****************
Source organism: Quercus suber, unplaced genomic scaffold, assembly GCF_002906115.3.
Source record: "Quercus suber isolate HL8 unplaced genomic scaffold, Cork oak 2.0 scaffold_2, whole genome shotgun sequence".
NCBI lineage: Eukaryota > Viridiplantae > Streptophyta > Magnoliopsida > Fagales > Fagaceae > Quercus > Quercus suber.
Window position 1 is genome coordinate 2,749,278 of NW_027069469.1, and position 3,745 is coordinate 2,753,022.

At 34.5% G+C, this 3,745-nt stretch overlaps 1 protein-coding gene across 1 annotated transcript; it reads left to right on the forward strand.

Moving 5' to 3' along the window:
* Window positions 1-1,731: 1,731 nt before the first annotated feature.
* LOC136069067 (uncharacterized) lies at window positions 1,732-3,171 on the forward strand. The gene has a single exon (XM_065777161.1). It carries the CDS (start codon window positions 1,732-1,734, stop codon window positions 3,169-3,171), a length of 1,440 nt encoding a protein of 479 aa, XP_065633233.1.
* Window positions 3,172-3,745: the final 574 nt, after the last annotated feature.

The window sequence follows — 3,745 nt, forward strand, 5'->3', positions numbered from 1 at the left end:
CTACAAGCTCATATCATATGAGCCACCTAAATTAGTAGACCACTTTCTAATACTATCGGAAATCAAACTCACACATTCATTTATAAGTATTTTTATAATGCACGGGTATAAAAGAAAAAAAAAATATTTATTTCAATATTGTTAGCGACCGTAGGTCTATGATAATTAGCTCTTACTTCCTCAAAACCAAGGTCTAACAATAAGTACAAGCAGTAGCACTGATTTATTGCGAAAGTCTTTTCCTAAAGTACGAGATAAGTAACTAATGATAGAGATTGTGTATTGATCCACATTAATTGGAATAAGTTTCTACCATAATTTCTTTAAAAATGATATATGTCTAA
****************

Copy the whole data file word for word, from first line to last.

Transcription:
Source organism: Quercus suber, unplaced genomic scaffold, assembly GCF_002906115.3.
Source record: "Quercus suber isolate HL8 unplaced genomic scaffold, Cork oak 2.0 scaffold_2, whole genome shotgun sequence".
NCBI lineage: Eukaryota > Viridiplantae > Streptophyta > Magnoliopsida > Fagales > Fagaceae > Quercus > Quercus suber.
Window position 1 is genome coordinate 2,749,278 of NW_027069469.1, and position 3,745 is coordinate 2,753,022.

At 34.5% G+C, this 3,745-nt stretch overlaps 1 protein-coding gene across 1 annotated transcript; it reads left to right on the forward strand.

Moving 5' to 3' along the window:
* Window positions 1-1,731: 1,731 nt before the first annotated feature.
* LOC136069067 (uncharacterized) lies at window positions 1,732-3,171 on the forward strand. The gene has a single exon (XM_065777161.1). It carries the CDS (start codon window positions 1,732-1,734, stop codon window positions 3,169-3,171), a length of 1,440 nt encoding a protein of 479 aa, XP_065633233.1.
* Window positions 3,172-3,745: the final 574 nt, after the last annotated feature.

The window sequence follows — 3,745 nt, forward strand, 5'->3', positions numbered from 1 at the left end:
CTACAAGCTCATATCATATGAGCCACCTAAATTAGTAGACCACTTTCTAATACTATCGGAAATCAAACTCACACATTCATTTATAAGTATTTTTATAATGCACGGGTATAAAAGAAAAAAAAAATATTTATTTCAATATTGTTAGCGACCGTAGGTCTATGATAATTAGCTCTTACTTCCTCAAAACCAAGGTCTAACAATAAGTACAAGCAGTAGCACTGATTTATTGCGAAAGTCTTTTCCTAAAGTACGAGATAAGTAACTAATGATAGAGATTGTGTATTGATCCACATTAATTGGAATAAGTTTCTACCATAATTTCTTTAAAAATGATATATGTCTAA